I’ve been using the REI Co-op Flash Air 1 tent on most of my solo hikes since early 2020. Over the last three years, I’ve hiked with it on various overnight hikes in Latvia, Scandinavia, Spain, Italy, and I even thru-hiked 800 km with it in northern Spain on the GR11 trail.
In this review, I’ll share everything that I’ve learned about the REI Flash Air 1 from using it for over 3 years. I’ll tell you all the good and bad things about it to hopefully help you determine whether it’s the right tent for you.
What we like:
- One of the lightest tents on the market
- Very cheap when compared to other ultralight tents
- Very small packed size
- Great durability so far
What we don’t:
- Bad ventilation properties, which results in a lot of condensation
- Very cramped interior liveability
- Setting up and taking down can be challenging at start
- Weight26.5 oz / 750 g
- Packed Dimensions16 x 6 in / 40 x 15 cm
- Built Dimensions88 x 35 x 42 in / 223 x 89 x 106 cm
- SizeOne Person
- SeasonsSpring, Summer, Autumn
- MaterialsDAC NFL Aluminum, Ripstop Nylon, Nylon Mesh
Detailed In-Depth Review
I purchased the REI Co-op Flash Air 1 because I was looking for an affordable 1-person tent under 1 kg (2.2 lbs), and this one seemed to fit all of my criteria. Usually, good ultralight tents start at 400-500$, and I got my hands on the Flash Air 1 at half the price. So far, I’m really happy with my purchase because even though it has a few quirks, it functions really well and nothing has broken up to this point.
The Flash Air 1 Is Ultralight And Packs Down Really Small
If you’re looking to save some space in your backpack, then you’ll be impressed by the Flash Air 1’s tiny packed size. Together with the stakes and poles, it’s about 16 x 6 inches / 40 x 15 cm in size in a packed state. But if you pack the stakes and poles separately, you can easily compress the rest of the tent to about 6.3 x 8 inches / 16 x 20 cm, which equates only to about five liters.
All included (together with the poles and bags), the Flash Air 1 weighs only 26.5 oz / 750 g, which already is an extremely small weight.
But because it’s a trekking pole tent, if you bring just one trekking pole you can leave the tent pole at home, which reduces the weight to 24.7 oz / 700 g. If you strip the tent to only the essentials and remove all the storage bags, the repair tube for the tent pole (included with the tent), and replace the main pole with your trekking pole, the total weight is reduced to 23 oz / 650 g, which is very impressive considering that this tent is priced so affordably.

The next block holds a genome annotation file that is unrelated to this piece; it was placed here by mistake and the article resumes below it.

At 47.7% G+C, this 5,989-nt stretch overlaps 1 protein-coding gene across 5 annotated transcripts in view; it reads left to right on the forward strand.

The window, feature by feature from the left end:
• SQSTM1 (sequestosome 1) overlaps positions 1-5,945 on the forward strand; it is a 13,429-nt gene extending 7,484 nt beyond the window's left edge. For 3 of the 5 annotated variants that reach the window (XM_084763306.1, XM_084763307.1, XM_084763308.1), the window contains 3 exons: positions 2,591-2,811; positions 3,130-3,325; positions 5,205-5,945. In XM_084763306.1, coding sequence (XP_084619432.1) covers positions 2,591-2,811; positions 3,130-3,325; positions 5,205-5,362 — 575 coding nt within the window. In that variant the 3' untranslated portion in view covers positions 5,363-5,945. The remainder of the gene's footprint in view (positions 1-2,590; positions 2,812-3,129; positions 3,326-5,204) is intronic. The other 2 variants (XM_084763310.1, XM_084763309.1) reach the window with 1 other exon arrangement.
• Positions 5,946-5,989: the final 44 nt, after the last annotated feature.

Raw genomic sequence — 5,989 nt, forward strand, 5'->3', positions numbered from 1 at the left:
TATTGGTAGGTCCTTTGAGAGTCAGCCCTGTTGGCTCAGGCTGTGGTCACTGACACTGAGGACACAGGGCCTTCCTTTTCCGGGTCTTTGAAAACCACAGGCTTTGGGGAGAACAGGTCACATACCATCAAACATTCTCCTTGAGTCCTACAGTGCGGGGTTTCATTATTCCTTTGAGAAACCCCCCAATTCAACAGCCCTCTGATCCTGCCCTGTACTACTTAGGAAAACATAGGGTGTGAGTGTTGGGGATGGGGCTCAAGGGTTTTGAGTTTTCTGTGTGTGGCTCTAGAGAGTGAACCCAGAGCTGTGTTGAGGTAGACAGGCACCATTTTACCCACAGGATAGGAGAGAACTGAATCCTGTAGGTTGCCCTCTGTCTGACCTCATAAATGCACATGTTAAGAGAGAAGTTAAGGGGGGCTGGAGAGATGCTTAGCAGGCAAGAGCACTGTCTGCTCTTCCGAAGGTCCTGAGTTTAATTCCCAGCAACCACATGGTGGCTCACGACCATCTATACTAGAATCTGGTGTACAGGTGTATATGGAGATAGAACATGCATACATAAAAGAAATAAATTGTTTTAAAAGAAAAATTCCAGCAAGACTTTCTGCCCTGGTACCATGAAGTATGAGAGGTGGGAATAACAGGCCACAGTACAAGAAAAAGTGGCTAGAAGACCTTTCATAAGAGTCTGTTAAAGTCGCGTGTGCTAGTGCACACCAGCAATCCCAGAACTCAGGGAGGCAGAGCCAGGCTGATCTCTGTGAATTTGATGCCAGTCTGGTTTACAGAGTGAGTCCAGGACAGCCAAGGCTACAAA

After 3 Years Of Use, My Flash Air 1 Is Still In Pristine Condition
The REI Flash Air 1 comes with five DAC Aluminum stakes, weighing 2 oz / 59g for all five stakes. All of them are needed to set up the tent, and the guylines attach to the same stakes, which means that having just five stakes is enough. They feel somewhat durable, and so far, I haven’t broken any of the stakes, even when using them on rocky terrain and half-frozen ground.
Similar to the tent stakes, the poles are also made from DAC aluminum, and I haven’t experienced any issues with them so far.
The guylines are made from a lightweight string that feels really rigid, and it hasn’t torn so far. However, I suspect that the guylines might need to be replaced in the future. That’s because the same string is used on each stake to create a loop to easily get them out of the ground, and now nearly all of them have broken off due to rubbing against the aluminum. But so far, the guylines still work really well, and the plastic mechanism for tightening them also doesn’t loosen by itself.
The rainfly and the floor of the Flash Air 1 are made from ripstop nylon and the other elements from nylon mesh. As with all ultralight tents, the fabric is very thin and feels like it could be punctured fairly easily. But so far, I haven’t gotten any holes or rips in the fabric, even when using it on rocky terrain and without a footprint.
As with most R.E.I. products the seams are finished in high quality, with no loose threads or imperfect stitches. All of the seams are fully sealed, and they don’t appear to be leaking through any moisture, even after 3 years of regular use. Initially, I didn’t expect this tent to hold up so long, so it has definitely exceeded my expectations in terms of durability.